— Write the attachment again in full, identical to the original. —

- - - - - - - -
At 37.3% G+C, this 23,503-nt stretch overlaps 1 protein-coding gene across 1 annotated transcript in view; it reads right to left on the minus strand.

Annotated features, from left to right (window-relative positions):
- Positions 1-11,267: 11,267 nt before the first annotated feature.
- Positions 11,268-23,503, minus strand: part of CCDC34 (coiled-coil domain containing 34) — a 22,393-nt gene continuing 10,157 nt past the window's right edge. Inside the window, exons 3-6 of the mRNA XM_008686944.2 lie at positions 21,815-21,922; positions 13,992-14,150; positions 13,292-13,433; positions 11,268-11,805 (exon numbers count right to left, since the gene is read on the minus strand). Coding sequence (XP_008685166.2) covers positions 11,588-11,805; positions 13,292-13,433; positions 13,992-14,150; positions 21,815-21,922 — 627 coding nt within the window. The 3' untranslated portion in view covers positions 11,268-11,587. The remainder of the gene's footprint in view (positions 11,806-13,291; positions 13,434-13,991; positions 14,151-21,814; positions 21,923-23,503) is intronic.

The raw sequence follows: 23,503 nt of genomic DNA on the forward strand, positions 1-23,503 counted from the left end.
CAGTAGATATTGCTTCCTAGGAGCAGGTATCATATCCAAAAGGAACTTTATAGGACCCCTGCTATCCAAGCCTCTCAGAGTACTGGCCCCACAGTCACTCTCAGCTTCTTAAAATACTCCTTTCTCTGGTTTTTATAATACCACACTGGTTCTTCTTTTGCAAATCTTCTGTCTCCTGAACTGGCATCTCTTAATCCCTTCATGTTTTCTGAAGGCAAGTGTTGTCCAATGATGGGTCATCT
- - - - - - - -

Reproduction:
At 37.3% G+C, this 23,503-nt stretch overlaps 1 protein-coding gene across 1 annotated transcript in view; it reads right to left on the minus strand.

Annotated features, from left to right (window-relative positions):
- Positions 1-11,267: 11,267 nt before the first annotated feature.
- Positions 11,268-23,503, minus strand: part of CCDC34 (coiled-coil domain containing 34) — a 22,393-nt gene continuing 10,157 nt past the window's right edge. Inside the window, exons 3-6 of the mRNA XM_008686944.2 lie at positions 21,815-21,922; positions 13,992-14,150; positions 13,292-13,433; positions 11,268-11,805 (exon numbers count right to left, since the gene is read on the minus strand). Coding sequence (XP_008685166.2) covers positions 11,588-11,805; positions 13,292-13,433; positions 13,992-14,150; positions 21,815-21,922 — 627 coding nt within the window. The 3' untranslated portion in view covers positions 11,268-11,587. The remainder of the gene's footprint in view (positions 11,806-13,291; positions 13,434-13,991; positions 14,151-21,814; positions 21,923-23,503) is intronic.

The raw sequence follows: 23,503 nt of genomic DNA on the forward strand, positions 1-23,503 counted from the left end.
CAGTAGATATTGCTTCCTAGGAGCAGGTATCATATCCAAAAGGAACTTTATAGGACCCCTGCTATCCAAGCCTCTCAGAGTACTGGCCCCACAGTCACTCTCAGCTTCTTAAAATACTCCTTTCTCTGGTTTTTATAATACCACACTGGTTCTTCTTTTGCAAATCTTCTGTCTCCTGAACTGGCATCTCTTAATCCCTTCATGTTTTCTGAAGGCAAGTGTTGTCCAATGATGGGTCATCT